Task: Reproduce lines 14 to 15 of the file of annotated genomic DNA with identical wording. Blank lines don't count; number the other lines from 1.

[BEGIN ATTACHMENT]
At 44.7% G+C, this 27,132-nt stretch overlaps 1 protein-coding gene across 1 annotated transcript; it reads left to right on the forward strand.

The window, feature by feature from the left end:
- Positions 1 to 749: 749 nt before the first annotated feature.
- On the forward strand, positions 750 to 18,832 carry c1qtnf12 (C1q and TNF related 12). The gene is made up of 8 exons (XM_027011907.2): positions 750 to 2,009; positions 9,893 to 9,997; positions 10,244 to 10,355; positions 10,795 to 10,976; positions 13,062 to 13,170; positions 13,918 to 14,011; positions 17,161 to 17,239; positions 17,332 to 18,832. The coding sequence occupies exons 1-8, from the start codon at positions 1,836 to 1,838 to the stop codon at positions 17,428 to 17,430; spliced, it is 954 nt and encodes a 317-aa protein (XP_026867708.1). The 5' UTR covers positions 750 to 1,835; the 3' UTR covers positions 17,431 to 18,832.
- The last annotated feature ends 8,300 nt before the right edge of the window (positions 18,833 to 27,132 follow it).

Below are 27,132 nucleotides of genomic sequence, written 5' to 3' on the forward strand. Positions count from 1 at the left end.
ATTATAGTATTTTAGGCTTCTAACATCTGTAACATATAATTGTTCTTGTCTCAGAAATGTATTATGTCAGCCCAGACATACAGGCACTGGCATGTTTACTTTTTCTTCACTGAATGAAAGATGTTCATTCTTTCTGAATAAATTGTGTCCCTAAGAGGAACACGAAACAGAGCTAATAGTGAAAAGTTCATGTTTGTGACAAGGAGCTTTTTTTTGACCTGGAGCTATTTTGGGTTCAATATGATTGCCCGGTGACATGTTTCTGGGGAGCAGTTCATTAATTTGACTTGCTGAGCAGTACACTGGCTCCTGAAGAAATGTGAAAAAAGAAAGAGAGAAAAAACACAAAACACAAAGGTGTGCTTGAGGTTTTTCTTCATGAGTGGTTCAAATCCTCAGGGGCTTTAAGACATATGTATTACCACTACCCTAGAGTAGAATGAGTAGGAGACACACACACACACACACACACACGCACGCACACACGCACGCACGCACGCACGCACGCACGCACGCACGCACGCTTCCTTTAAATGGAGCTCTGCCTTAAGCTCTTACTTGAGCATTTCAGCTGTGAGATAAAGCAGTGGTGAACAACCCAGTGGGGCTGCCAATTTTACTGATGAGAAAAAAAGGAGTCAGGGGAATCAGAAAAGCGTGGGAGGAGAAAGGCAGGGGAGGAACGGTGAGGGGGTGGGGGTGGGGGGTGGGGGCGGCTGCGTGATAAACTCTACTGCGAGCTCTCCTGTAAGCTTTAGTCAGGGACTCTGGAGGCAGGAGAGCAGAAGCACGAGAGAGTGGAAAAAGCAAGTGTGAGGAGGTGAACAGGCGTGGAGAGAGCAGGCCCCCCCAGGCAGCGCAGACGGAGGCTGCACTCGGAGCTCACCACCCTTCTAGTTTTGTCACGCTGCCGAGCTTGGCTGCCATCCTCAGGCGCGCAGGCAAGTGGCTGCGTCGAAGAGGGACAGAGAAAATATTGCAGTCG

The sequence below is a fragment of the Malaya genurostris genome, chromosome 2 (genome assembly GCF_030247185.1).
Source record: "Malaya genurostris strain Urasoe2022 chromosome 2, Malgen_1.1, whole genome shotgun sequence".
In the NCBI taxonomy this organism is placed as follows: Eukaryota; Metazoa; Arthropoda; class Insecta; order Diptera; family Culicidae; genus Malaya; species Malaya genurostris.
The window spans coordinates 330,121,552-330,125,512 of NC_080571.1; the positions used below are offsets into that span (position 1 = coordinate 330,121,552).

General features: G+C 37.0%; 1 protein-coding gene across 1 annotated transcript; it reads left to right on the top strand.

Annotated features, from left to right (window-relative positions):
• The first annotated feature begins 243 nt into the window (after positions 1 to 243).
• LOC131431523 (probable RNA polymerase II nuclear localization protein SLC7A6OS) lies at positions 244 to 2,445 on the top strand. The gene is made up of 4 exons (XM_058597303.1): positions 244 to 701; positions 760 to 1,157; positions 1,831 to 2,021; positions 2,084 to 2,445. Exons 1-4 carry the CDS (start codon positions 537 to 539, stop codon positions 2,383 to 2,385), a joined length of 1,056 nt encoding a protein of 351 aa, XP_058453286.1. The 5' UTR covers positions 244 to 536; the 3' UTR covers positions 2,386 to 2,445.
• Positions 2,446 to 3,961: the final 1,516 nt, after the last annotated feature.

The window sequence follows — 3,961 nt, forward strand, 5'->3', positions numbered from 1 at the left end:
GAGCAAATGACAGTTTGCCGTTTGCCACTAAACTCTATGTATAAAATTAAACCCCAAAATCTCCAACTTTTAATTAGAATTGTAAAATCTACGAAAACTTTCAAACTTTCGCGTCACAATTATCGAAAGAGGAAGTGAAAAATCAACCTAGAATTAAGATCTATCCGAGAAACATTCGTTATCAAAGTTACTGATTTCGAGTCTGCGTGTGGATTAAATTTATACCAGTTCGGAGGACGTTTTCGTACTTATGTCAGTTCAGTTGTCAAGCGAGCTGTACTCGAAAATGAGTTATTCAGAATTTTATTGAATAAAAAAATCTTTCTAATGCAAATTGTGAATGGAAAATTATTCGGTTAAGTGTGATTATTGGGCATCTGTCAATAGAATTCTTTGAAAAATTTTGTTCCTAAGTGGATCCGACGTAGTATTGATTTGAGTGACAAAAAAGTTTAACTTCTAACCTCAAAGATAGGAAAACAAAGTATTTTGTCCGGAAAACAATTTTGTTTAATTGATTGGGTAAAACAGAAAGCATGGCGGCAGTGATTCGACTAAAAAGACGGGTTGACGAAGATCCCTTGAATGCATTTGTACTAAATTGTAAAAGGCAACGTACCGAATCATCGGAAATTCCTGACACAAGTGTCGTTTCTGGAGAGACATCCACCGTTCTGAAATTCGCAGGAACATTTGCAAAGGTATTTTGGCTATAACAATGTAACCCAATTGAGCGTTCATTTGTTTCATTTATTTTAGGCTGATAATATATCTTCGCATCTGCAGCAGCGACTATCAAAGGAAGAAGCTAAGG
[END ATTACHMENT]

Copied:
• The first annotated feature begins 243 nt into the window (after positions 1 to 243).
• LOC131431523 (probable RNA polymerase II nuclear localization protein SLC7A6OS) lies at positions 244 to 2,445 on the top strand. The gene is made up of 4 exons (XM_058597303.1): positions 244 to 701; positions 760 to 1,157; positions 1,831 to 2,021; positions 2,084 to 2,445. Exons 1-4 carry the CDS (start codon positions 537 to 539, stop codon positions 2,383 to 2,385), a joined length of 1,056 nt encoding a protein of 351 aa, XP_058453286.1. The 5' UTR covers positions 244 to 536; the 3' UTR covers positions 2,386 to 2,445.